Apple Cuts Battery Replacement Costs, But Won’t Stop Throttling iPhone Performance

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Apple has been taking heat for weeks about its decision to sharply throttle iPhone performance to preserve battery functionality. The problem, as we’ve documented extensively, isn’t simply that the company reduces overall iPhone performance, but the way it introduced these changes without notifying customers or giving them any control over the capability. Apple has announced some changes to its customer policies and repair options as a result of the sustained fire it’s taking, though its updated policies aren’t going to address everyone’s concerns.

In a note published on its own web page, Apple kicks off by noting that it took action to protect battery life because it finds sudden, unexpected iPhone shutdowns unacceptable. It also acknowledges that it failed to properly inform users about the changes made in iOS 10.2.1 and the introduction of this throttling.

Going forward, Apple plans to address the problem in two different ways. First, if you need a new smartphone battery, you’ll be able to buy one whether your phone is in-warranty or not, provided it’s at least an iPhone 6. Starting in late January 2018 and continuing through the end of December 2018, Apple will replace the battery of any iPhone for $29. While the company should address this problem by making the battery replacement free, we’ll acknowledge that cutting $50 off the out-of-warranty replacement fee is a step forward, at least.

Second, Apple will introduce options to show readers how much performance they’ve lost. Here’s how the company describes it:

Early in 2018, we will issue an iOS software update with new features that give users more visibility into the health of their iPhone’s battery, so they can see for themselves if its condition is affecting performance.

This is also an improvement compared to the status quo, but notifying users about missing device performance isn’t the same as giving them an option to get that performance back by disabling the limit. Apple apparently has no intention of going that far.

The company also tries to dodge responsibility for its own smartphone designs when it writes that it initially misjudged why users were claiming to see performance declines. It now attributes these issues to “continued chemical aging of the batteries in older iPhone 6 and iPhone 6s devices, many of which are still running on their original batteries.”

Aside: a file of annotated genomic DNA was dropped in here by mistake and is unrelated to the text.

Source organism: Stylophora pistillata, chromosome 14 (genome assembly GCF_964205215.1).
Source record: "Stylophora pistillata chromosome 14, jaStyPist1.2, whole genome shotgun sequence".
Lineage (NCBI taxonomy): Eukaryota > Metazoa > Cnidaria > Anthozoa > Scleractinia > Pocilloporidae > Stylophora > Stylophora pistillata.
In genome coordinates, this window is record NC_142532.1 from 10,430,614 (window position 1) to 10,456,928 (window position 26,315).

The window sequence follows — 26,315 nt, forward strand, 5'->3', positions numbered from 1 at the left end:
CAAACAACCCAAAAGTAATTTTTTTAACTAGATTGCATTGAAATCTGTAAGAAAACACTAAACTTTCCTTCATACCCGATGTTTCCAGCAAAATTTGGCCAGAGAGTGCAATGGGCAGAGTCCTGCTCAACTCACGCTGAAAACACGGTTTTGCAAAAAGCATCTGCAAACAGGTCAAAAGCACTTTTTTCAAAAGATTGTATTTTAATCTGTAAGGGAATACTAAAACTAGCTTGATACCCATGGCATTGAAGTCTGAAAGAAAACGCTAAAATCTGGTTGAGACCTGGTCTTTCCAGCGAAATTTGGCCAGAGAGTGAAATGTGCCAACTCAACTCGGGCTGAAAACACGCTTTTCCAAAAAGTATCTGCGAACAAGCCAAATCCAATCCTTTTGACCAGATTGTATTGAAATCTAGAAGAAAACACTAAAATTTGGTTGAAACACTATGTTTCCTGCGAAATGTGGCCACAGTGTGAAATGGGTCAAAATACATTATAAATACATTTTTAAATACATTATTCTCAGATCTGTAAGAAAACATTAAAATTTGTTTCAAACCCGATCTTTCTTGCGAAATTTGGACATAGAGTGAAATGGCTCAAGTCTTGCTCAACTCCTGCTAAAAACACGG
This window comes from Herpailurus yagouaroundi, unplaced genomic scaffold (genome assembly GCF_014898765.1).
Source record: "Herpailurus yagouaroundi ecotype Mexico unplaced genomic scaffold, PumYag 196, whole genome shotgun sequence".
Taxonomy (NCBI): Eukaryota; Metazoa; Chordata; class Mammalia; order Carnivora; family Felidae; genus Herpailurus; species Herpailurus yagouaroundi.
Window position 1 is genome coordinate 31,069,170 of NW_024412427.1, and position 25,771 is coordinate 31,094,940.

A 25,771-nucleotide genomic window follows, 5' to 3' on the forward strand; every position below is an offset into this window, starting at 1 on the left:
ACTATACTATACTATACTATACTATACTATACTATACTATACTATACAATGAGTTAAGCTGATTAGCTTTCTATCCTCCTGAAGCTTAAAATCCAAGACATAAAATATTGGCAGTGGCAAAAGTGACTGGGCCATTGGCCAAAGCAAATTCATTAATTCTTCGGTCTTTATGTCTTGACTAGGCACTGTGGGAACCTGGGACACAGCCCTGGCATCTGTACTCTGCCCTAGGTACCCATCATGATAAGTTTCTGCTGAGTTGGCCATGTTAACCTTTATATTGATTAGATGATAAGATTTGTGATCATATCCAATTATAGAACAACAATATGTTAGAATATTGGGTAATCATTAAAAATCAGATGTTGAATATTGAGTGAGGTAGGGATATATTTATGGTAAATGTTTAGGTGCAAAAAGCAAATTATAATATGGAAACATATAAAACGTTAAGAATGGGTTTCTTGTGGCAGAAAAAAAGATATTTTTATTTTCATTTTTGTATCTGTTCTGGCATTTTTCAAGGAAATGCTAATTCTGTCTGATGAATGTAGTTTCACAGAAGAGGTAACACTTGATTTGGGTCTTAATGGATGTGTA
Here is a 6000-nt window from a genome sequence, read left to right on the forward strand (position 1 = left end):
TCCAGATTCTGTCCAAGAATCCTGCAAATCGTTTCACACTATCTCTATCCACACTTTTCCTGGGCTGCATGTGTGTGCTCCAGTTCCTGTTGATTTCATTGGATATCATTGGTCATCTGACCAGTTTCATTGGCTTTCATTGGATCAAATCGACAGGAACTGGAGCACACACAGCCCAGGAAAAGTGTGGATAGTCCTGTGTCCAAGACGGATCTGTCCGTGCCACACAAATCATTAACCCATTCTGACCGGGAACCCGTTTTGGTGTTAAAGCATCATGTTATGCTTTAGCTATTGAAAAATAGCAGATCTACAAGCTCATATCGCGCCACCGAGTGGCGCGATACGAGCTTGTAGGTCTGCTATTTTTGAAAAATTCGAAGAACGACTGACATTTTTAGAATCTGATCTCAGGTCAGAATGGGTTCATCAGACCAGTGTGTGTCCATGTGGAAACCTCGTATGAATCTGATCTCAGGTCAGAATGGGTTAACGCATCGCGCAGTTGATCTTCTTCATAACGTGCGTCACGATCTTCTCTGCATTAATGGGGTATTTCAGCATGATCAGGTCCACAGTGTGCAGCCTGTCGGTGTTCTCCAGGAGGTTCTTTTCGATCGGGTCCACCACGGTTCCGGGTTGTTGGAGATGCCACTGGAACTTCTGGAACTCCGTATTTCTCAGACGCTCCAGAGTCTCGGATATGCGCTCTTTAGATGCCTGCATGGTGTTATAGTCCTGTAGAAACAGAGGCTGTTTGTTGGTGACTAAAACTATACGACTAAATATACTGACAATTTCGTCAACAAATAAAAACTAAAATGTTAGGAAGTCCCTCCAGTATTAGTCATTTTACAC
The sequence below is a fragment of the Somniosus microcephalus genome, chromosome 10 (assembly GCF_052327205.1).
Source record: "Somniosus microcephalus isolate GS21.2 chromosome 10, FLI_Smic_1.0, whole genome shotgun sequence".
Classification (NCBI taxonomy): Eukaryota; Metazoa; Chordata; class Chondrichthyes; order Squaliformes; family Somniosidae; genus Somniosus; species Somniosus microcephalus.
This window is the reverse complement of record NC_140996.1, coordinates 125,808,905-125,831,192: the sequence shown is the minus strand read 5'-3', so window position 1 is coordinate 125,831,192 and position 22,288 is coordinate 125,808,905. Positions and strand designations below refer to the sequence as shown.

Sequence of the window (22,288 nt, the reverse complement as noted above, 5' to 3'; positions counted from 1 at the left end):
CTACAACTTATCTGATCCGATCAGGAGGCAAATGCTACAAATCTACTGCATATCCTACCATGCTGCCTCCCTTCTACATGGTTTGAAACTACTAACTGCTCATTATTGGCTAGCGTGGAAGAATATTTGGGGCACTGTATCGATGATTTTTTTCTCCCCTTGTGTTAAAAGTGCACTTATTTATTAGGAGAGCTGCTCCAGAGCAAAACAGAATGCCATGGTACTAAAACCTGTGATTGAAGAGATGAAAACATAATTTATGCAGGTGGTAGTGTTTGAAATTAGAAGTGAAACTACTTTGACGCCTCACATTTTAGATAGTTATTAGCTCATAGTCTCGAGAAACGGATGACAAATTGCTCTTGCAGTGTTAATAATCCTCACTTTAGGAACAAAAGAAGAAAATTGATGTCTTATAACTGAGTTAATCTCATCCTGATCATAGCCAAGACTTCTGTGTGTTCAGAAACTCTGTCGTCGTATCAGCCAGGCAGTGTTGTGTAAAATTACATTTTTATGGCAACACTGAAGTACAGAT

Apple, and Apple Alone, is Responsible for This

Apple is the only major smartphone vendor to control every aspect of its product design, both hardware and software. Google provides an analogous service for Android devices, but despite being popular among tech enthusiasts, its total share of the Android market is less than one percent.

Now, I’m not going to claim to be able to say, with absolute authority, what’s causing the iPhone’s problem, but here’s one thing we do know: The greatest single difference between the SoCs that drive the iPhone and the SoCs inside Android devices is their maximum single-threaded performance.

Apple’s single-threaded performance is second to none in the ARM world, but as we’ve discussed before, there’s a strong relationship between power consumption and architecture — one that’s actually much stronger than the relationship between intrinsic ISA and power consumption. Other factors, like screen brightness, can also play a part in total battery power consumption, but we can’t make a blanket statement about how the various iPhones compare to the screen power consumption of Android phones as a group. Single-threaded performance is the one area where Apple clearly stands alone. Its habit of relying on a dual-core high-power CPU cluster combined with a lower-power cluster of 2-4 chips is also quite different than Android phones, which often deploy eight or more cores.

IFixit iPhone

iFixit’s results show dramatic improvements of up to 60% from a battery replacement

HTC and Motorola have already stated that their devices do not perform this kind of throttling. We don’t know yet about Samsung or any other Android OEMs, but as of this writing, this is an Apple-only issue. And absent changes to Apple’s smartphone design, it means the effective cost of buying an Apple device is significantly higher than it used to be, at least for people who keep their hardware more than a year or two. If you like to use a smartphone for 3-4 years, the cost of a battery replacement ($79) or Apple Care may now be a functional requirement.

Cutting the cost of the battery replacement for a year and giving customers more information are both reasonable first steps, but they don’t solve the problem. Customers need the right to opt out of this setting and Apple needs to be more up front about which of their design decisions created the problem and how they’ll avoid it in the future. If HTC and Motorola can build phones without this issue, why can’t Cupertino?

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